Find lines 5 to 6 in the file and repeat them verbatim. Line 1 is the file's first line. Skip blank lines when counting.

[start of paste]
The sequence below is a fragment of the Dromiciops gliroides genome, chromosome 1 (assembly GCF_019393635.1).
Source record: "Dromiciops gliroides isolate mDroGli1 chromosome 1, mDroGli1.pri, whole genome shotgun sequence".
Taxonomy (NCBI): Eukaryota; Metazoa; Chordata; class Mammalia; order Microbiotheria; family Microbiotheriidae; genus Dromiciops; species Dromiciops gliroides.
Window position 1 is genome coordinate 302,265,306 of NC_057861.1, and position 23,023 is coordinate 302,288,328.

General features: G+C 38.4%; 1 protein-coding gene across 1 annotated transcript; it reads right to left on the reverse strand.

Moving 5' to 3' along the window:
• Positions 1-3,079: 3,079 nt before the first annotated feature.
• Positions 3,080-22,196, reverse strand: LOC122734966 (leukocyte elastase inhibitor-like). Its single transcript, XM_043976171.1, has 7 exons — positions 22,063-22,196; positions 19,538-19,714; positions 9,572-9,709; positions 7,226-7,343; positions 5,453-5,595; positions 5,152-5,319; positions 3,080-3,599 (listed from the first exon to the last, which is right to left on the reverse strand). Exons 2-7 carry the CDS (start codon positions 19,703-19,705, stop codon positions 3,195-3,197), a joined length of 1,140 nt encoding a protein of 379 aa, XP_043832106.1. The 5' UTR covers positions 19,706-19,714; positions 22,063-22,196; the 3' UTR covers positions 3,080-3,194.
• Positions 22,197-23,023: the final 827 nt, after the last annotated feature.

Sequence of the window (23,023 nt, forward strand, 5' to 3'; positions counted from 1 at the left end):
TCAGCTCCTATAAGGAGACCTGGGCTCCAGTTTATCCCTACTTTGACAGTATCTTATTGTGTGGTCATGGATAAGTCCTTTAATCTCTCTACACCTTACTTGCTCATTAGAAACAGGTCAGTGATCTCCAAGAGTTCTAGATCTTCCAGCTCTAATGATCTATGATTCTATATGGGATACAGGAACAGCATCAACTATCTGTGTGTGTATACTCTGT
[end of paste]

General features: G+C 38.4%; 1 protein-coding gene across 1 annotated transcript; it reads right to left on the reverse strand.

Moving 5' to 3' along the window: